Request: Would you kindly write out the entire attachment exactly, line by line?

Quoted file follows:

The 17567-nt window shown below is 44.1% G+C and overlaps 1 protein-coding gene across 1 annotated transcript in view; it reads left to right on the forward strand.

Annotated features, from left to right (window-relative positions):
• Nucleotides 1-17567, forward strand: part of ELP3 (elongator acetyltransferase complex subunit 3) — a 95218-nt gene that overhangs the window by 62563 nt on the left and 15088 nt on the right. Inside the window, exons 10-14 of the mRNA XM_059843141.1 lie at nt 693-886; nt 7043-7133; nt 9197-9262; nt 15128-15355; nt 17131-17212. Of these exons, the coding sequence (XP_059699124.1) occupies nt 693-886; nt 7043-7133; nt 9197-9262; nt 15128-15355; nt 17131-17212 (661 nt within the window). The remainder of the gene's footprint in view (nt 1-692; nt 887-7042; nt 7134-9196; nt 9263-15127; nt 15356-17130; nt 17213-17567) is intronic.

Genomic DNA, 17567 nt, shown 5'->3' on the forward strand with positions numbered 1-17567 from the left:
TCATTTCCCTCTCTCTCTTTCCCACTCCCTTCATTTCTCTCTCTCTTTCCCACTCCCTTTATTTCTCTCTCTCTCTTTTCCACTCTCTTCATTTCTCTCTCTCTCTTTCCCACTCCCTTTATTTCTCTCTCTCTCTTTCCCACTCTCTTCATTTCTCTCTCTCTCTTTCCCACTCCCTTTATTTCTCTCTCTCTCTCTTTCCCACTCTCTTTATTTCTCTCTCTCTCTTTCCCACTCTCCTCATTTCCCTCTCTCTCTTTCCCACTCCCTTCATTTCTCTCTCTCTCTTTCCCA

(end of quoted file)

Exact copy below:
The 17567-nt window shown below is 44.1% G+C and overlaps 1 protein-coding gene across 1 annotated transcript in view; it reads left to right on the forward strand.

Annotated features, from left to right (window-relative positions):
• Nucleotides 1-17567, forward strand: part of ELP3 (elongator acetyltransferase complex subunit 3) — a 95218-nt gene that overhangs the window by 62563 nt on the left and 15088 nt on the right. Inside the window, exons 10-14 of the mRNA XM_059843141.1 lie at nt 693-886; nt 7043-7133; nt 9197-9262; nt 15128-15355; nt 17131-17212. Of these exons, the coding sequence (XP_059699124.1) occupies nt 693-886; nt 7043-7133; nt 9197-9262; nt 15128-15355; nt 17131-17212 (661 nt within the window). The remainder of the gene's footprint in view (nt 1-692; nt 887-7042; nt 7134-9196; nt 9263-15127; nt 15356-17130; nt 17213-17567) is intronic.

Genomic DNA, 17567 nt, shown 5'->3' on the forward strand with positions numbered 1-17567 from the left:
TCATTTCCCTCTCTCTCTTTCCCACTCCCTTCATTTCTCTCTCTCTTTCCCACTCCCTTTATTTCTCTCTCTCTCTTTTCCACTCTCTTCATTTCTCTCTCTCTCTTTCCCACTCCCTTTATTTCTCTCTCTCTCTTTCCCACTCTCTTCATTTCTCTCTCTCTCTTTCCCACTCCCTTTATTTCTCTCTCTCTCTCTTTCCCACTCTCTTTATTTCTCTCTCTCTCTTTCCCACTCTCCTCATTTCCCTCTCTCTCTTTCCCACTCCCTTCATTTCTCTCTCTCTCTTTCCCA